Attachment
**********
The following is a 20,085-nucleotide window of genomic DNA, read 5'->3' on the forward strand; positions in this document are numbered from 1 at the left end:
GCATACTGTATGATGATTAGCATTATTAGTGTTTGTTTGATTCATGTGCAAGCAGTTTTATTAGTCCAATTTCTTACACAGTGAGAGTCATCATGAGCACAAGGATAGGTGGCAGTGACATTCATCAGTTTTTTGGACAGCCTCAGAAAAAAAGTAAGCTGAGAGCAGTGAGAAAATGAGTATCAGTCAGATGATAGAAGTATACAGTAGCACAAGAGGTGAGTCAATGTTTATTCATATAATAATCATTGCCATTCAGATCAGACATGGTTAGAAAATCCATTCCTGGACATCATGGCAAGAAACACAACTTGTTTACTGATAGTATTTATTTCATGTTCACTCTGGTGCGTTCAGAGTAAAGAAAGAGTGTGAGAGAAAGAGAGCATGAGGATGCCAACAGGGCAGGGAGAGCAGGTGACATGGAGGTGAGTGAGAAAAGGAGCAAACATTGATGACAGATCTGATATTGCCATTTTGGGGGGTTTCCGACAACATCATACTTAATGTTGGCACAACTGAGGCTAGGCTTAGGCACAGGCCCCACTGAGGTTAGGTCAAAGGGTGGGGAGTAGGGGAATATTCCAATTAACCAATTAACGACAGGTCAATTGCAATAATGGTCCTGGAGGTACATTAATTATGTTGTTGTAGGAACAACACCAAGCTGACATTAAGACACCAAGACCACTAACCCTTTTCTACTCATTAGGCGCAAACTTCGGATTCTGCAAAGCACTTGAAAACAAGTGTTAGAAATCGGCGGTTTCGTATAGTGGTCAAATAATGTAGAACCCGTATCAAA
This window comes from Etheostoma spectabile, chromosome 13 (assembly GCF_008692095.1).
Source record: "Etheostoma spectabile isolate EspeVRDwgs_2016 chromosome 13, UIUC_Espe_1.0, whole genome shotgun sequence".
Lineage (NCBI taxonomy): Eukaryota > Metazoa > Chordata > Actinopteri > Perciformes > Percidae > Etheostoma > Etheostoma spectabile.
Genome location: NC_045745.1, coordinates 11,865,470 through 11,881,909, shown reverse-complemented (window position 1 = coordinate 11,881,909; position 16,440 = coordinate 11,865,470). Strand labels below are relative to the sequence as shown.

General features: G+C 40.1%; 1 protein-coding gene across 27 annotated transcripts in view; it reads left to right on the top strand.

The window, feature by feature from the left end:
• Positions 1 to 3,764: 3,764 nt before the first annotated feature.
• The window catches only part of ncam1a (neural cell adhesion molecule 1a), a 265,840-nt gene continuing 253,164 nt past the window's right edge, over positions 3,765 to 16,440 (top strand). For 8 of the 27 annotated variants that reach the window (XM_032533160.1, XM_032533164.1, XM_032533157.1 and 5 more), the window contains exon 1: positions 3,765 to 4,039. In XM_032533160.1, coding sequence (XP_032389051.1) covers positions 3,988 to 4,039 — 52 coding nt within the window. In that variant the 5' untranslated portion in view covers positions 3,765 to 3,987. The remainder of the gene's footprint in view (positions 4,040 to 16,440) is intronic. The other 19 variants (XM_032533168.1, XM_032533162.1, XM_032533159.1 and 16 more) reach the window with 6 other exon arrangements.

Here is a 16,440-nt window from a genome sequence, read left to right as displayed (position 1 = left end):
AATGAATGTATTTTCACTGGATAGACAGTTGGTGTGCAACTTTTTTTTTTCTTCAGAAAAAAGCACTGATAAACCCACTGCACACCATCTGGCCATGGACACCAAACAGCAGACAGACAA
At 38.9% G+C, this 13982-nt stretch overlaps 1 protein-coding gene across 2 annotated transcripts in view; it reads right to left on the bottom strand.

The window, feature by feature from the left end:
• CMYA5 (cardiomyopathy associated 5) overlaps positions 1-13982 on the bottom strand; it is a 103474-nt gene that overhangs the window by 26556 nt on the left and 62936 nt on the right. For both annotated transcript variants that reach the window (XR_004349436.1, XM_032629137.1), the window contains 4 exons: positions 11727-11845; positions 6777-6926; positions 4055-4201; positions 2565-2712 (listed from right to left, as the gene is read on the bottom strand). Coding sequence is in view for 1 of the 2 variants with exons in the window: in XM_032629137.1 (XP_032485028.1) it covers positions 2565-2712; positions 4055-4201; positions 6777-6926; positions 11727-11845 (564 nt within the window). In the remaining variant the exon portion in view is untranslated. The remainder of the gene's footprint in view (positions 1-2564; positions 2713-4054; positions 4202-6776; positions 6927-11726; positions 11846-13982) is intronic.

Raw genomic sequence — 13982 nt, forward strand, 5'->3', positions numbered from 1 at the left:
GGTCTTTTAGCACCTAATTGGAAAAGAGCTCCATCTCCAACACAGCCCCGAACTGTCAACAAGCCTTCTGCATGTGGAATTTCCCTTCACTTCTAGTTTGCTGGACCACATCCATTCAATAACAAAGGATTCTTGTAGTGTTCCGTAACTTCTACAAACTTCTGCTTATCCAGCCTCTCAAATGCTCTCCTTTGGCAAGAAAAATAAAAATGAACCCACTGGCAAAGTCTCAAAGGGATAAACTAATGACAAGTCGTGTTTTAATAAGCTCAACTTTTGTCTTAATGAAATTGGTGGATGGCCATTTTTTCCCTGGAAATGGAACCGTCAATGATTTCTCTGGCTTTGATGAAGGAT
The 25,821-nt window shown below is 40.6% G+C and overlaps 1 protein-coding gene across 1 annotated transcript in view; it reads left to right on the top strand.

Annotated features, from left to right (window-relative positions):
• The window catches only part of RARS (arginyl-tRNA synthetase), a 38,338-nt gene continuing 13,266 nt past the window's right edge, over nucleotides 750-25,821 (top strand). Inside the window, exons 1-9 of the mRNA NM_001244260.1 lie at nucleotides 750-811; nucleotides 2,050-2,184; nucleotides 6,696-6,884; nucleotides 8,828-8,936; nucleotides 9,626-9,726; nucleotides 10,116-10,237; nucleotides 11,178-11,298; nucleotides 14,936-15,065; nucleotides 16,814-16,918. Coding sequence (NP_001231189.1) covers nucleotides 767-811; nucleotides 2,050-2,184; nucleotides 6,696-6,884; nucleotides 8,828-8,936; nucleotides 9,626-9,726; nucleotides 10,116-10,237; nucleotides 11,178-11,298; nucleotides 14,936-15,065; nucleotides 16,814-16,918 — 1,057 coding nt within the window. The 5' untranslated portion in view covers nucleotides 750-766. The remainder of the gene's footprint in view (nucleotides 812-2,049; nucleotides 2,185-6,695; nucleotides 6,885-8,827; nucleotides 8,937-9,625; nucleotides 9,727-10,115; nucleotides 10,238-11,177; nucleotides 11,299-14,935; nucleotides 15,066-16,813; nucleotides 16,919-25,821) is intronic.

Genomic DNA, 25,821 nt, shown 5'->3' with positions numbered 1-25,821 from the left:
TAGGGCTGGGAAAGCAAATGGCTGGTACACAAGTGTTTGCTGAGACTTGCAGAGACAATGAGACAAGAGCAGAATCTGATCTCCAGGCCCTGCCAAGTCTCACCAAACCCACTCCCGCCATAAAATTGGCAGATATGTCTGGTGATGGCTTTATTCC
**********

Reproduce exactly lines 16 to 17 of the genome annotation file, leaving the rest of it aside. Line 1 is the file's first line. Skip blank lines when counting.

Raw genomic sequence — 13982 nt, forward strand, 5'->3', positions numbered from 1 at the left:
GGTCTTTTAGCACCTAATTGGAAAAGAGCTCCATCTCCAACACAGCCCCGAACTGTCAACAAGCCTTCTGCATGTGGAATTTCCCTTCACTTCTAGTTTGCTGGACCACATCCATTCAATAACAAAGGATTCTTGTAGTGTTCCGTAACTTCTACAAACTTCTGCTTATCCAGCCTCTCAAATGCTCTCCTTTGGCAAGAAAAATAAAAATGAACCCACTGGCAAAGTCTCAAAGGGATAAACTAATGACAAGTCGTGTTTTAATAAGCTCAACTTTTGTCTTAATGAAATTGGTGGATGGCCATTTTTTCCCTGGAAATGGAACCGTCAATGATTTCTCTGGCTTTGATGAAGGAT